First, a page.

The world faces "probably the most dangerous" decade since the end of World War Two, Russian President Vladimir Putin has warned.
He made the remarks on Thursday while addressing the annual Valdai forum after a series of recent military defeats in Ukraine and growing public anger at home over a drive to mobilise some 300,000 Russians for the war effort, reports the BBC.
In a wide-ranging speech, he sought to justify Russia's invasion of Ukraine, a move that has left his country internationally isolated.
Putin also accused the West of nuclear blackmail against Russia to force allies to turn away from Moscow.
The day before his address in Moscow, Putin had overseen routine nuclear exercises that involved a supposed nuclear strike in retaliation for an enemy's massive nuclear attack.
"We've never proactively said anything about Russia's possible use of nuclear weapons. We've only responded with hints to comments voiced by the leaders of Western countries," the BBC quoted the President as saying.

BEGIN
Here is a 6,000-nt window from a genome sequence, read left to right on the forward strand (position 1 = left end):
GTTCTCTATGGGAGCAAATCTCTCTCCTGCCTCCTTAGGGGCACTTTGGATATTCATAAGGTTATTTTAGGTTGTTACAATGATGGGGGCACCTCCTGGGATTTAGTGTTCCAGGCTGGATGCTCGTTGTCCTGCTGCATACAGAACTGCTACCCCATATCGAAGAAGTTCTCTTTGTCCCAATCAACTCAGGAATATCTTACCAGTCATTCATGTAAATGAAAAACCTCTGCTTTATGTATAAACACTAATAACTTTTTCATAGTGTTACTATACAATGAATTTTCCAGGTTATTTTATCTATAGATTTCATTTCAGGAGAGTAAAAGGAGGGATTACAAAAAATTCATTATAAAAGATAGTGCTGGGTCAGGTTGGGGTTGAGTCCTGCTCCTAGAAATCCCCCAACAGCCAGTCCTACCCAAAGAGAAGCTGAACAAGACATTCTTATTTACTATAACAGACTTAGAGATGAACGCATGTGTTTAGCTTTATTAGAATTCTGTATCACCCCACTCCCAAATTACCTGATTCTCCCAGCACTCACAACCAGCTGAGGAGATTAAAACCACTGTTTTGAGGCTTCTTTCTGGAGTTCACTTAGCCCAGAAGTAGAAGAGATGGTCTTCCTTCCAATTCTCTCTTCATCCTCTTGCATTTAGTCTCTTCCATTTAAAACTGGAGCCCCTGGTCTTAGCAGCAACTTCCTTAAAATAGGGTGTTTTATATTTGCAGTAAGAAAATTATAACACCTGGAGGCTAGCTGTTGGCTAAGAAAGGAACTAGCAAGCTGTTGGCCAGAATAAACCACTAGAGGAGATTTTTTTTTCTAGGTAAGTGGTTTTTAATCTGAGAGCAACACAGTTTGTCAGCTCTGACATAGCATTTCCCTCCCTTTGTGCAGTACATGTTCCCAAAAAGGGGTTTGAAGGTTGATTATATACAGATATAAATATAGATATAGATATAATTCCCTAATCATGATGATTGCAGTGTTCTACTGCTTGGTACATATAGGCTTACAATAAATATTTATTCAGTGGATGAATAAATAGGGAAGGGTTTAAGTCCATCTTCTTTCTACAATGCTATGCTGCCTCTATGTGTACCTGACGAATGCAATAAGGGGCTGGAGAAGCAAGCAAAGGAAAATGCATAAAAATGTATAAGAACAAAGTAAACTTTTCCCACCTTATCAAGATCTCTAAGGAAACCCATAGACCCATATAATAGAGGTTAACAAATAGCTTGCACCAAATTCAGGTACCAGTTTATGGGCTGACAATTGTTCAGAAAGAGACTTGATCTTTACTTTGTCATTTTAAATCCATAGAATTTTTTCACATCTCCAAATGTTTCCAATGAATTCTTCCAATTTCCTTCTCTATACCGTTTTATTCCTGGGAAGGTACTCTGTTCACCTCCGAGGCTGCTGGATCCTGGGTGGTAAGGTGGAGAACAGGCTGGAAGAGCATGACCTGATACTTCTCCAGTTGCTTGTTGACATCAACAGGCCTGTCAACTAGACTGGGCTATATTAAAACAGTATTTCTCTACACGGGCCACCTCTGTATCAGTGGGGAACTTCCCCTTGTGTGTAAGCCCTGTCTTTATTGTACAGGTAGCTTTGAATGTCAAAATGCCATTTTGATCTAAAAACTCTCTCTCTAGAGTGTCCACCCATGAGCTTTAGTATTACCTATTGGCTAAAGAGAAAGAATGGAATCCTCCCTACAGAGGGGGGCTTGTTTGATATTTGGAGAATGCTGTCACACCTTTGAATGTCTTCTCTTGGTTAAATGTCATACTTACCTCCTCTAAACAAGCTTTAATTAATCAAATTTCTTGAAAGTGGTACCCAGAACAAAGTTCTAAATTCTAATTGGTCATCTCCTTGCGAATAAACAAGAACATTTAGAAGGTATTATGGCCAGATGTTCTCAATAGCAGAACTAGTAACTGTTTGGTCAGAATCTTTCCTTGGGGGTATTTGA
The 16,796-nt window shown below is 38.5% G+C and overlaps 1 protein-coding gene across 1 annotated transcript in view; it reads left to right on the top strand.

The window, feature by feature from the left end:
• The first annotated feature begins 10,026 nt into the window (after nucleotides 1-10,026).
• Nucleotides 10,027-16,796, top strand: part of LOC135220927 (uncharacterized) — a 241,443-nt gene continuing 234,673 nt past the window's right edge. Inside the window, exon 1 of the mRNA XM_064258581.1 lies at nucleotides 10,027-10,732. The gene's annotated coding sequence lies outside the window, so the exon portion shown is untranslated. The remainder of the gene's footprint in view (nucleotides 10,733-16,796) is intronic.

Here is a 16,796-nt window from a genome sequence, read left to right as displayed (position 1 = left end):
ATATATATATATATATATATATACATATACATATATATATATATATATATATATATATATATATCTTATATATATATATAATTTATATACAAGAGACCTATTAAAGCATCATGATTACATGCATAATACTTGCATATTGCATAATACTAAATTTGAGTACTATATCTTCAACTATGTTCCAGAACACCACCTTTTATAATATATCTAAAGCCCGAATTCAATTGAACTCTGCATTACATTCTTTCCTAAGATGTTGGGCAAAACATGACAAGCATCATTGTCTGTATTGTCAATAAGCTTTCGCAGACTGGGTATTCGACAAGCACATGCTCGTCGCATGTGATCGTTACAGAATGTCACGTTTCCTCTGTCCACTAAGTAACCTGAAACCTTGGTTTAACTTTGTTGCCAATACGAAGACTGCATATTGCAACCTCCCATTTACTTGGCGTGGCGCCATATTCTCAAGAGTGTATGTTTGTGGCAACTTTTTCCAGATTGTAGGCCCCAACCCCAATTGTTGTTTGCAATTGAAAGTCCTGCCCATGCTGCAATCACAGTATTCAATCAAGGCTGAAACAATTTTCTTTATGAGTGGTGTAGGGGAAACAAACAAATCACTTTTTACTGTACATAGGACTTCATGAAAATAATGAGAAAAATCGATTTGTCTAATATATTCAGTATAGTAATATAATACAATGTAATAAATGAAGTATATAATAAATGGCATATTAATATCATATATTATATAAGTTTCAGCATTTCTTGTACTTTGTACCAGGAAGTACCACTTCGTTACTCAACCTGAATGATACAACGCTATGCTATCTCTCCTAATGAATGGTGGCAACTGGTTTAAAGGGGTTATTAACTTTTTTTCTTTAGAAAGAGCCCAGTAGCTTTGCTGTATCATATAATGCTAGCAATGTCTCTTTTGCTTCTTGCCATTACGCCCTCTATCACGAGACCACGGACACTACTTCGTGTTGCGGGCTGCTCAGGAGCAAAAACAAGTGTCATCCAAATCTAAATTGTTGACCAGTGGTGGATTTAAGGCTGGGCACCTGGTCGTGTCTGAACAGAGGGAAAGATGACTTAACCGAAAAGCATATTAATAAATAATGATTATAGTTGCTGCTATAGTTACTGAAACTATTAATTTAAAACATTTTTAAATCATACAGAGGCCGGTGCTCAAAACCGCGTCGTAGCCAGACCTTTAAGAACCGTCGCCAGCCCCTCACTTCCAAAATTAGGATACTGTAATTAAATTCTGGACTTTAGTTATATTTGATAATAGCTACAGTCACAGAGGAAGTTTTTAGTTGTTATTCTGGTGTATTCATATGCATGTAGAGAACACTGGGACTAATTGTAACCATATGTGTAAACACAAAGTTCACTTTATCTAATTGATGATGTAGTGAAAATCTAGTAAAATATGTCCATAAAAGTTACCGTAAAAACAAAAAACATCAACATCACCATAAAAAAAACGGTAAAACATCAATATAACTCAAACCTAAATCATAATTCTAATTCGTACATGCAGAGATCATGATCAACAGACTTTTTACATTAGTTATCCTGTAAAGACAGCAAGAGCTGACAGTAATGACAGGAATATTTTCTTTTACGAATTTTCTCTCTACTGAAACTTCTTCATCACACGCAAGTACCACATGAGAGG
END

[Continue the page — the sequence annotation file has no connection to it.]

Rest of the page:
Putin singled out former UK Prime Minister Liz Truss for suggesting during an August campaign event that she would be ready to press the nuclear button if circumstances required her to do so.
The President said he was surprised the UK's allies did not object: "What were we supposed to do? Keep silent? Pretend that we didn't hear it?"
He also repeated his recent attacks on the West, and what he called its "dangerous, bloody and dirty game" of denying countries their sovereignty and uniqueness, the BBC reported.
The West's "undivided dominance" over world affairs was now coming to an end, Putin asserted.
"We're at a historical frontier. Ahead is probably the most dangerous, unpredictable and at the same time important decade since the end of World War Two."
The West was no more able to be in charge, but was "desperately trying" to do so, the President said, adding that the "future world order is being formed before our eyes", and accused the West, led by the US, of trying to destroy Russia.